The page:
Goldfinger (1964)

“No, Mr. Bond — I expect you to die!”

Synopsis:
British special agent James Bond (Sean Connery) battles against a megalomaniac millionaire named Goldfinger (Gert Frobe) who receives assistance from a Korean henchman named Odd Job (Harold Sakata) and a judo-fighting pilot named Pussy Galore (Honor Blackman) as he plans to radiate all the gold in Fort Knox.

Genres:

Response to Peary’s Review:
Peary writes that this “third and best of the James Bond films starring Sean Connery” stars “two diabolical villains” (“gold-mad Auric Goldfinger… and his invincible henchman, Oddjob”) and features “two sexy women (both of whom work for Goldfinger) to seduce: blonde Jill Masterson (Shirley Eaton), who dies when Frobe covers her with gold paint, and brunette ‘Pussy’ Galore (Honor Blackman), a lesbian pilot who falls for Bond’s charms.” He points out that the film is filled with “lots of humor, gimmicks (Bond uses his Aston-Martin’s passenger-ejection seat to get rid of one of the villains), excitement (captured Bond watches a laser beam rip through the table he lies on, nearly zapping his crotch), an amusing yet tense golf contest between Bond and Goldfinger, thrilling fights to the death between Bond and Oddjob and Bond and Goldfinger, and a fascinating central crime: Goldfinger wants to destroy all the gold in Fort Knox to both ruin America’s economy and greatly increase the value of his own gold.”

Peary adds that while this film is “most enjoyable”, it’s “too bad Eaton’s part isn’t longer and that Frobe’s Goldfinger, a heavy but nimble intellectual in the Sydney Greenstreet tradition, never appeared in another Bond film.” Regardless, there’s no denying that this film succeeds on just about every count — though modern viewers will want to be forewarned about the infamously disturbing “consensual rape” scene, and use caution if watching this movie with kids or teens. (Be prepared for a challenging but important discussion, not only about sex and women but about racial depictions.) With that said, Pussy Galore remains one of the delights of powerful women in cinema — she’s mesmerizing in every scene, and she can’t help the screenplay developments her character is saddled with. Best of all, however, are the many seat-clenching action sequences — zowie, is this film filled with them!

Redeeming Qualities and Moments:

  • Sean Connery as James Bond (nominated as one of the Best Actors of the Year in Peary’s Alternate Oscars)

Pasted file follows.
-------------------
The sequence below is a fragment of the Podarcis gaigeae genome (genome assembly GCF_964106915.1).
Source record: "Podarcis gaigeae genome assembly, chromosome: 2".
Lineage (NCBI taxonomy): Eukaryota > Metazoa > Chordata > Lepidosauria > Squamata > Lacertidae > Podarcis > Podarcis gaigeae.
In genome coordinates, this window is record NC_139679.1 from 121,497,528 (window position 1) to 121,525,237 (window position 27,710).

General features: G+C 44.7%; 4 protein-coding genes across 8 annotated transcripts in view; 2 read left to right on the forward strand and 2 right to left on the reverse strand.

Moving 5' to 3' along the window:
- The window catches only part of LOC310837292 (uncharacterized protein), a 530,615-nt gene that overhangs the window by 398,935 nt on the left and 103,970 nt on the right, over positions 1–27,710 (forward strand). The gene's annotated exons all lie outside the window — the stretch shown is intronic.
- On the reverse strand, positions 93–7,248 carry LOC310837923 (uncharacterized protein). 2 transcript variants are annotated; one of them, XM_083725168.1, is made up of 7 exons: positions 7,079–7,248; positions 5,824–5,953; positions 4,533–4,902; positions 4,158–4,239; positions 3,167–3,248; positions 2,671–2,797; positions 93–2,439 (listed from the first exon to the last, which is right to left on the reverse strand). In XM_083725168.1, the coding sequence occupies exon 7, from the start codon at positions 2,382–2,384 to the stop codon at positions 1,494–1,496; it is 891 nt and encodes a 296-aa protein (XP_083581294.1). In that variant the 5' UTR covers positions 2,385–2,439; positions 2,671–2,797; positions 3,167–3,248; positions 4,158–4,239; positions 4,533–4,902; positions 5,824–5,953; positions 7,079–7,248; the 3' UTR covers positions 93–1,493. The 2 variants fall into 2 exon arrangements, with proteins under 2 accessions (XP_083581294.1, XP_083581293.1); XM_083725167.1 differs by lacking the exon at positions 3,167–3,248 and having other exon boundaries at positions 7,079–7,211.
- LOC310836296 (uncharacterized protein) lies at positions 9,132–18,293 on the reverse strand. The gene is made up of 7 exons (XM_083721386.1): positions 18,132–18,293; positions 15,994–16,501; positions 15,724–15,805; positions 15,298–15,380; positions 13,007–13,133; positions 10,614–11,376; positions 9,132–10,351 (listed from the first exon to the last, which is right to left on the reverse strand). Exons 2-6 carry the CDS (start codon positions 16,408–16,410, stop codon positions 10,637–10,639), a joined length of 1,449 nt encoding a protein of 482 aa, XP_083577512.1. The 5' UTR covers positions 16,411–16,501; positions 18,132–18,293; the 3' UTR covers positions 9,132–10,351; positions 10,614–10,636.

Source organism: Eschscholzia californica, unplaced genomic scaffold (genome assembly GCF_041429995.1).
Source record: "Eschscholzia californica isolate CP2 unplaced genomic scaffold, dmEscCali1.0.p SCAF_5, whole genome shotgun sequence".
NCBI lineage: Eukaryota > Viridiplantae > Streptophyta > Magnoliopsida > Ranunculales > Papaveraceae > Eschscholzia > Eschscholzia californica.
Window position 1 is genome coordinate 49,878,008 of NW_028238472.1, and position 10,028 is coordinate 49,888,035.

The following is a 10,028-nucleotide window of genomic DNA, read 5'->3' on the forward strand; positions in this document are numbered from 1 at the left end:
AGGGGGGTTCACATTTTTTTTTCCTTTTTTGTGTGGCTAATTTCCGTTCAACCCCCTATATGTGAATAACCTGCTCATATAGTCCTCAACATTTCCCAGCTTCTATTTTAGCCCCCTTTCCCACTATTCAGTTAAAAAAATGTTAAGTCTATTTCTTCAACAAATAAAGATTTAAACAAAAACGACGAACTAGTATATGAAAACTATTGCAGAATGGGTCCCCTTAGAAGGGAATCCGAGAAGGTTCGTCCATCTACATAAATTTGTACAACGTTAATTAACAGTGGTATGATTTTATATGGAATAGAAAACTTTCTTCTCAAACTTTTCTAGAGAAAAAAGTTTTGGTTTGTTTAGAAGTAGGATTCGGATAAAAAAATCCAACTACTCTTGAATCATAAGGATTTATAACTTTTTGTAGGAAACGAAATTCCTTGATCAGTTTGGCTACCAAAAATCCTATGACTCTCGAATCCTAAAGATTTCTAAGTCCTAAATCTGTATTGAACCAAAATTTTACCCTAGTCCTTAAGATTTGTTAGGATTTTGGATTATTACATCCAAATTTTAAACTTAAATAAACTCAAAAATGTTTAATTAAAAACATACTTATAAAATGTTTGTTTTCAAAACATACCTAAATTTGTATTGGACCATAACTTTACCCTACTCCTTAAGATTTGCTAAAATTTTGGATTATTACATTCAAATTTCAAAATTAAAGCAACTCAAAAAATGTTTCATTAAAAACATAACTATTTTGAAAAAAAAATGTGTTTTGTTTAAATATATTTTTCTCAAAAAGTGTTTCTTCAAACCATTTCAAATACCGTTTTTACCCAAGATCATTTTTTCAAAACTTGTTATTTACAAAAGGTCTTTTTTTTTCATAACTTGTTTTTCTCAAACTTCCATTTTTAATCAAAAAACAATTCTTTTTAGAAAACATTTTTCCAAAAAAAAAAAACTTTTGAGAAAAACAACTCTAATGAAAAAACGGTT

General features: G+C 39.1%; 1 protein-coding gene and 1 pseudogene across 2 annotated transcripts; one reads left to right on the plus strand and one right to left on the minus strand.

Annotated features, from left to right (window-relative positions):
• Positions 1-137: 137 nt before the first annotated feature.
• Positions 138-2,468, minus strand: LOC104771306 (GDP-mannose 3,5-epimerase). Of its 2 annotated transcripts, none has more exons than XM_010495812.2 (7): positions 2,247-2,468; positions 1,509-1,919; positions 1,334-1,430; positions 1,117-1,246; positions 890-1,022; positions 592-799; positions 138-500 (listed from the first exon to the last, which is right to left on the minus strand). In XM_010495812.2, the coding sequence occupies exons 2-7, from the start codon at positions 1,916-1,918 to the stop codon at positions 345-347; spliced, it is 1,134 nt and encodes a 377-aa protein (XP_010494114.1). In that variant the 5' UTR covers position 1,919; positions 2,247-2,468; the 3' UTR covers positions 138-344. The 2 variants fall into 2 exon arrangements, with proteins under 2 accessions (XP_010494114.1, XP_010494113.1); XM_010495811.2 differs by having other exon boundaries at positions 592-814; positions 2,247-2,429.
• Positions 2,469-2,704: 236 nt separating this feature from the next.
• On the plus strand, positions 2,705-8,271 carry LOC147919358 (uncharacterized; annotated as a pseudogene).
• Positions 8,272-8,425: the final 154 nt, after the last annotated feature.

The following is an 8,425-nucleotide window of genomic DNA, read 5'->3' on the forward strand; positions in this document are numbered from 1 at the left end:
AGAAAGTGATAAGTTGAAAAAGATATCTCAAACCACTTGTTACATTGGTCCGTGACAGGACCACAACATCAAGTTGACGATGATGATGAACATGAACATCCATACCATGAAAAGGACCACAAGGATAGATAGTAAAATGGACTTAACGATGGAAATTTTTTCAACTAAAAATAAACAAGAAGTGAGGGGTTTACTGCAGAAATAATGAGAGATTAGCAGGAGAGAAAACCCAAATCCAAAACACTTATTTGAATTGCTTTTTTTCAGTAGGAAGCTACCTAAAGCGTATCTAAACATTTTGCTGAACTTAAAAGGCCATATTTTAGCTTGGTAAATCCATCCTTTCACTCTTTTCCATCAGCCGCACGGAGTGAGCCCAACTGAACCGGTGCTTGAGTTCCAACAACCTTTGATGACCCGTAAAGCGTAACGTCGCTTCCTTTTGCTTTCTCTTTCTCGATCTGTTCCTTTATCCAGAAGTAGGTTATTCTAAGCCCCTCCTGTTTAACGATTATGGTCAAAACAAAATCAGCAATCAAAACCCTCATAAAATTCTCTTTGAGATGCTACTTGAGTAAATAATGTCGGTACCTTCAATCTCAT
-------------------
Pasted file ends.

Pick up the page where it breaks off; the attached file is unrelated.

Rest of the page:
• Honor Blackman as Pussy Galore
  • Gert Frobe as Goldfinger
  • Harold Sakata as Oddjob
  • Ted Moore’s cinematography
  • Many memorable, exciting sequences and locales


  • The thrilling finale
  • John Barry’s score
  • Shirley Bassey’s rendition of the title song

Must See?
Yes, as one of the most enjoyable entries in the Bond franchise.

Categories

(Listed in 1001 Movies You Must See Before You Die)

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4 Responses to “Goldfinger (1964)”

  1. Only must-see for Bond film fans.

    A number of ‘Bond Films Ranked’ lists put ‘Goldfinger’ at #1, which perplexes me… since the most recent time I rewatched the film (its blu-ray), I kept fighting sleep. As I noted in my ‘Dr. No’ response:

    [(I also saw ‘Goldfinger’ not that long ago, and found it more or less a bore. For example, for the longest time in the film, absolutely nothing happens. Its set-up is among the slowest in a film of its kind.)]

    But I’ll admit that you can’t go by me. My appreciation of the series, as noted, is limited.

  2. One of the very best Bonds and it’s still under two hours, never feeling padded. It’s also the template used for most films in the series since. A true classic and definitely must see.

  3. Great score, perfect editing … a light espionage soufflé. Sure, it has very, very dated sexual, politics and if you analyse it too much it probably falls apart. But, it actually improves on the ending of the book where Goldfinger and chums load all the gold into trucks and make a break for Mexico.

  4. As a huge fan of the series, I’ve seen it dozens of times, thoroughly absorbed it, and I still don’t feel Goldfinger is the best Bond film. That award, in my opinion, still goes to On Her Majesty’s Secret Service despite it not starring Connery.

    Its chief weakness is in relation to its storyline—it begins to drag when Bond becomes Goldfinger’s prisoner in the middle and the picture effectively keeps him there to the finish. This brings the action close to a halt by limiting his movements, which is largely if not solely why we watch a Bond film. Bond also vanishes from view for lengthy spans of time and there is too much exposition about Goldfinger’s scheme.

    I also agree that the movie has not aged well. It has a kind of ham-handedness to it and possesses less charm and finesse than did Dr. No or From Russia with Love—none of the cast here are particularly memorable or impressive, maybe their whimsical or outright kinky character names, nor are there any great scenes or dialogue to speak of. Whereas Connery was more pleasantly surprised with his good fortune in the previous two movies, here he’s almost gratingly smug.

    There’s no disputing that Goldfinger served as a template for the rest of the series where the scale became much grander. The sets were now elaborate. Merely crafty gadgets in From Russia With Love here became a focal point rivaling Connery’s presence. John Barry’s brass-dominated theme song roared like an elephant, and his lush soundtrack gave a classy sheen to the production.

    It’s essential viewing, but the uninitiated will probably wonder what all the hype is about after an initial viewing.

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